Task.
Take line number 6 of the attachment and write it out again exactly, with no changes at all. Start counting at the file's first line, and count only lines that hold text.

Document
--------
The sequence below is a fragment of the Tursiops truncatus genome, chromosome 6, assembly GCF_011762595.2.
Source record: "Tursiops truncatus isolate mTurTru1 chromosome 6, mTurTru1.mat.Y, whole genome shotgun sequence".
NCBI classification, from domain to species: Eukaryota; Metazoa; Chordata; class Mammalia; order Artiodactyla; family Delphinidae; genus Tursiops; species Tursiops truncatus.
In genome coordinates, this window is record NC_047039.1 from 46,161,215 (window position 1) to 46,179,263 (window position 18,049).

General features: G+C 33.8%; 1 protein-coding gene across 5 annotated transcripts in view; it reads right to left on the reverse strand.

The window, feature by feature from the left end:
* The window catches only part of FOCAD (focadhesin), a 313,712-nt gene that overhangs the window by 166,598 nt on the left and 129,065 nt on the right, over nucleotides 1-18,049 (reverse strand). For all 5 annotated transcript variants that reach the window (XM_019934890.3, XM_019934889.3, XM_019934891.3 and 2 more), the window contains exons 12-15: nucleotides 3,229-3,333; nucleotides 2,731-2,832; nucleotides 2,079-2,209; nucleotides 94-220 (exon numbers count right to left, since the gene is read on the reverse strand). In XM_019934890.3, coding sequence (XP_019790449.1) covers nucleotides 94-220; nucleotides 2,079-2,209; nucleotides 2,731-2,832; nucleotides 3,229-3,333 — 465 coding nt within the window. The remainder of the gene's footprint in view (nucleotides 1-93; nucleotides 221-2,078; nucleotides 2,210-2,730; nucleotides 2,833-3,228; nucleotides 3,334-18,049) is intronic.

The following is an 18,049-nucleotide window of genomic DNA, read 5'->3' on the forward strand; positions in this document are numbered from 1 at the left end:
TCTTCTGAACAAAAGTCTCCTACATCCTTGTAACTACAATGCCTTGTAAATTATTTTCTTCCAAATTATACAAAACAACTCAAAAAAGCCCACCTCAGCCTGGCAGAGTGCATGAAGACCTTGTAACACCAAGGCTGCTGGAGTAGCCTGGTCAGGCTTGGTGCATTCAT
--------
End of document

The window, feature by feature from the left end: